• While video can augment either awareness or direct response, I see “yellow flags” when I hear media buyers or PR executives using paid media to get videos or microsites traffic. The root cause? Marketers or agencies have sadly invested precious dollars to produce “viral video,” then become frustrated that the videos didn’t… go… viral. So they’re desperately looking for inexpensive ways to get the videos seen by using paid video ads.
  • Now we have a “dangling media tactic,” which is often inconsistent from a brand strategy. There’s a covert mission to get the content views to “save face” for the lonely isolated micro-site or unviral videos.
  • Back to the SEO/video analogy: It’s okay to create written content for search engines in hopes that it will gain high ranking and “free” (organic) views. But we are usually realistic about the timeframe and sheer numbers. However when marketers create video content, they bank on a groundswell of free traffic spawned by YouTube viral and mega-sharing on Facebook. That’s happening less and less.
  • Solution? The video or video-laced microsite (campaign site) should be serving a specific goal on the awareness-to-loyalty continuum and not an isolated tactic that depends on “going viral” organically. If you’re creating video for “top of the funnel” awareness creation, then a) don’t spend a lot of money since the odds are against you, b) keep the brand/ad message on the down-lo because it will tank the natural views.

III. That Second Click: It’s a mistake to obsess strictly about the search engine (we’re done! We’re on the first page organically and with an ad). Odds are that 80-90% of people will zoom right past them to the third-party choice (the credible blogger, the crowd-sourced rating website, or a publisher). That means we want to get our message and content on the highly trafficked websites our customers will visit after their search… the second click. That’s usually done via PR (desperate and failed pleas to bloggers for product mentions) or advertising (often ignored display advertising).
What this means to video:
  • Good news. Most video traffic is not to professional content or branded videos. Outside of music videos, the hidden “oil well” of reach includes mostly amateur webstars or “the new establishment” of web-video networks. These guys are surprisingly receptive to subtle brand messages, inexpensive sponsorships and (of course) adjacent ads that are their primary income.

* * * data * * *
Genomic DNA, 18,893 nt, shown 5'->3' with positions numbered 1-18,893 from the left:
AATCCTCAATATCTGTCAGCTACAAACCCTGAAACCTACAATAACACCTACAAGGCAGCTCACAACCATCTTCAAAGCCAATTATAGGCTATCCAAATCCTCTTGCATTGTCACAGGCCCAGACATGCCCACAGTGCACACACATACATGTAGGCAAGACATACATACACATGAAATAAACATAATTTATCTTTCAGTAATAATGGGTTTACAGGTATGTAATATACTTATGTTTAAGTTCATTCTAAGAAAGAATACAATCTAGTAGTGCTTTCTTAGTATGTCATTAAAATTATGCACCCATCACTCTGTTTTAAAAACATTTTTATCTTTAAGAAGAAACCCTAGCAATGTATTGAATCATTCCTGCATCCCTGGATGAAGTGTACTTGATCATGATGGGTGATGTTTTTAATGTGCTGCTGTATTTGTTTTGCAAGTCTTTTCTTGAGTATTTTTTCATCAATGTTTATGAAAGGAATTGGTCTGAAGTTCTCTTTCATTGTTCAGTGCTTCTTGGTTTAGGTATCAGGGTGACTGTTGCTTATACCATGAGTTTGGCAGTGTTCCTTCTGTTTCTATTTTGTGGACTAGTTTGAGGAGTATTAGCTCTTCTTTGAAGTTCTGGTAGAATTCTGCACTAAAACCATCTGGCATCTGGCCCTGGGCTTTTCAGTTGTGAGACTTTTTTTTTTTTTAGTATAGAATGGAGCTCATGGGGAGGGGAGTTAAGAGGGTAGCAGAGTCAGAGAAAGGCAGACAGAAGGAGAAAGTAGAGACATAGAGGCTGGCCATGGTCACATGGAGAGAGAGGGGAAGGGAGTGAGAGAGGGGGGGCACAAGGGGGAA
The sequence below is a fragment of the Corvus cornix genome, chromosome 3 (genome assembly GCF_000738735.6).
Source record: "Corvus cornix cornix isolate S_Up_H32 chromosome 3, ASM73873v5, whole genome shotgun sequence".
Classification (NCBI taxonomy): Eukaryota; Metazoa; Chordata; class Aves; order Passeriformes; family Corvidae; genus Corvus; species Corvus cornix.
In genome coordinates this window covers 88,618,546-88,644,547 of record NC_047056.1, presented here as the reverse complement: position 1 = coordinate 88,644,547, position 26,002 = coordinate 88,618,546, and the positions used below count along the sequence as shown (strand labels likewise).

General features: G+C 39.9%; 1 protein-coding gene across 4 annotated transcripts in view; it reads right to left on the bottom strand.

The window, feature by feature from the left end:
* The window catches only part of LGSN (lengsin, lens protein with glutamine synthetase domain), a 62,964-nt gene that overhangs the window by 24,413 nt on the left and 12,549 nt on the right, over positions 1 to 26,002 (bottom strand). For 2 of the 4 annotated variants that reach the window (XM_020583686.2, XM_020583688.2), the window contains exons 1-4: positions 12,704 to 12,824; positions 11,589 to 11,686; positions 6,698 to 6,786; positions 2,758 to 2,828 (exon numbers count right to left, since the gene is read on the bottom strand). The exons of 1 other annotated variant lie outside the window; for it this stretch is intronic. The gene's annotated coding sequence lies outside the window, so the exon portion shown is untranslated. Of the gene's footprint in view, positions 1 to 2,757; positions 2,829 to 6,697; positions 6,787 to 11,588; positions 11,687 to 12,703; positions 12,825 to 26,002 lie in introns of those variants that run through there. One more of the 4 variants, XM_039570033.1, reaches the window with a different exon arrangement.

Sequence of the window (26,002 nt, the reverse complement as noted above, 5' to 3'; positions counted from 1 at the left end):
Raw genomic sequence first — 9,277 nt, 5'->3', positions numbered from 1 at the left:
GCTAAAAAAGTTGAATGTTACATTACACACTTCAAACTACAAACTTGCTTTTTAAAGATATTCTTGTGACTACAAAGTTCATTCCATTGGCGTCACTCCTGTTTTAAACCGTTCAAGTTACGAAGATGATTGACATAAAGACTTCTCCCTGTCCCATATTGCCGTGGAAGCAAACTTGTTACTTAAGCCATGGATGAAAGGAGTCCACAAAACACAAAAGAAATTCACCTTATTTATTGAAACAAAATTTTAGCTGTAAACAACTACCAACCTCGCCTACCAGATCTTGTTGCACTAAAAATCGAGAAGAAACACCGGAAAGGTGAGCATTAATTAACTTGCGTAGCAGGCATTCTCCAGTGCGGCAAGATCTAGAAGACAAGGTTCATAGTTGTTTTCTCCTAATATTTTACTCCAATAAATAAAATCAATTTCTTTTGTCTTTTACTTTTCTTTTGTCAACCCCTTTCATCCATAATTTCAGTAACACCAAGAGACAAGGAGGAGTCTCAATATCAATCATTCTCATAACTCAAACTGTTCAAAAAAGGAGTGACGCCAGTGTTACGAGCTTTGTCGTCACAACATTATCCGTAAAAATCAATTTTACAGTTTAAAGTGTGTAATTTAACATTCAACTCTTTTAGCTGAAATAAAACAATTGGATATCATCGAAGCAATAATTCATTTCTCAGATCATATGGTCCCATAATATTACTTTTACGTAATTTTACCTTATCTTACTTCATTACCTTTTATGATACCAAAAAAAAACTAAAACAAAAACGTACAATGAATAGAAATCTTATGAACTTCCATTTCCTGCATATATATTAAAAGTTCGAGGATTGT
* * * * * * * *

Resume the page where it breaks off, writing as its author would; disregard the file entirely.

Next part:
• While it’s unethical for a travel destination (hotel/resport) to spiff (pay off) a Conde Nast travel freelancer, it’s okay for them to invite Shaycarl (and Nalts) to visit and show the property to millions of their daily viewers. 🙂
  • It’s not okay to send a free tech product (like that new tablet or HD camer) to TechCrunch or Wired, but you’d be a fool not to deluge iJustine with your latest gadgets (and maybe toss her a check to show it love). It can be cost prohibitive for a marketer with a “recession” budget to hire Justin Bee-iber, but Rhett and Link reach millions and they’re taking a road trip this Friday that I’d sponsor it in a minute if I was a CPG brand (ensuring the comedy/singing duo received loads of free candy and beverages, as well as a decent check to ensure the products get some prominent placement). If I was selling guitars, I’d send a free one to Wheezywaiter and MikeLombardo in a second, and a $1-$10K to mention my website occasionally.
I’m finally beginning to accept why this last “no brainer” step (which I detail in my book, Beyond Viral) is not yet embraced by many brands. For a while I found it downright perplexing and unforgivable that Coke was handing out free product on the streets of NYC, but not sending swag to the top 500 most-viewed YouTube creators (which would provide Coke with more free impressions than it could ever imagine).
But there’s not an easy analog for this type of marketing. Sure Coke does product placement on American Idol, but it’s hard for marketers to translate that to some clown on YouTube even if he gets more views than American Idol. The TV folks are forced to understand product placement and integration because Fox is beating it into them. But it’s hard for a TV junkie to translate that to web video, and trust amateurs. Most importantly, the silo approach of most large brands makes it hard to determine who should run with this: is it PR? Advertising? A sponsorship/events group? Digital?